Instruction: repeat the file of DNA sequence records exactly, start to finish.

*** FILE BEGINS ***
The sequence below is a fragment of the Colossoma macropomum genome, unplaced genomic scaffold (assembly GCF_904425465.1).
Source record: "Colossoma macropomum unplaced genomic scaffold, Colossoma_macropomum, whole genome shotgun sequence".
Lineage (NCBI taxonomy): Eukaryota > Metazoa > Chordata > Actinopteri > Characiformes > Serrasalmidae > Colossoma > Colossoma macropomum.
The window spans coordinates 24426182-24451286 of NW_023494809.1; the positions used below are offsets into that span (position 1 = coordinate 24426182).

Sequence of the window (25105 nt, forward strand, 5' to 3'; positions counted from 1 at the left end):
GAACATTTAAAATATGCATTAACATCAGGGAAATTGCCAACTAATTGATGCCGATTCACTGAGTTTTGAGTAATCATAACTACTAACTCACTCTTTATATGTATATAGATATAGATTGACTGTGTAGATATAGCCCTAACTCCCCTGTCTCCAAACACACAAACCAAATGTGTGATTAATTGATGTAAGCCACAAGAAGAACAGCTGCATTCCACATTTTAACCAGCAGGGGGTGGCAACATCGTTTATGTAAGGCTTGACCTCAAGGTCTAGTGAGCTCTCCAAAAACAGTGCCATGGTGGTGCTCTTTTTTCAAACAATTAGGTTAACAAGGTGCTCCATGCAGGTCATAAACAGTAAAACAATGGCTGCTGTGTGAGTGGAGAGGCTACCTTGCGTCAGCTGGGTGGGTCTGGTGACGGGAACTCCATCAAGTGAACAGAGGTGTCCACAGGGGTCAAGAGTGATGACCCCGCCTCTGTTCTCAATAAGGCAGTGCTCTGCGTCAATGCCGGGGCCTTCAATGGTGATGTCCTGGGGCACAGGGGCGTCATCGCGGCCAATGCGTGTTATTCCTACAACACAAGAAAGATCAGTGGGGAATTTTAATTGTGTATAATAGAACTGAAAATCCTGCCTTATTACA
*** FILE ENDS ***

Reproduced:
The sequence below is a fragment of the Colossoma macropomum genome, unplaced genomic scaffold (assembly GCF_904425465.1).
Source record: "Colossoma macropomum unplaced genomic scaffold, Colossoma_macropomum, whole genome shotgun sequence".
Lineage (NCBI taxonomy): Eukaryota > Metazoa > Chordata > Actinopteri > Characiformes > Serrasalmidae > Colossoma > Colossoma macropomum.
The window spans coordinates 24426182-24451286 of NW_023494809.1; the positions used below are offsets into that span (position 1 = coordinate 24426182).

Sequence of the window (25105 nt, forward strand, 5' to 3'; positions counted from 1 at the left end):
GAACATTTAAAATATGCATTAACATCAGGGAAATTGCCAACTAATTGATGCCGATTCACTGAGTTTTGAGTAATCATAACTACTAACTCACTCTTTATATGTATATAGATATAGATTGACTGTGTAGATATAGCCCTAACTCCCCTGTCTCCAAACACACAAACCAAATGTGTGATTAATTGATGTAAGCCACAAGAAGAACAGCTGCATTCCACATTTTAACCAGCAGGGGGTGGCAACATCGTTTATGTAAGGCTTGACCTCAAGGTCTAGTGAGCTCTCCAAAAACAGTGCCATGGTGGTGCTCTTTTTTCAAACAATTAGGTTAACAAGGTGCTCCATGCAGGTCATAAACAGTAAAACAATGGCTGCTGTGTGAGTGGAGAGGCTACCTTGCGTCAGCTGGGTGGGTCTGGTGACGGGAACTCCATCAAGTGAACAGAGGTGTCCACAGGGGTCAAGAGTGATGACCCCGCCTCTGTTCTCAATAAGGCAGTGCTCTGCGTCAATGCCGGGGCCTTCAATGGTGATGTCCTGGGGCACAGGGGCGTCATCGCGGCCAATGCGTGTTATTCCTACAACACAAGAAAGATCAGTGGGGAATTTTAATTGTGTATAATAGAACTGAAAATCCTGCCTTATTACA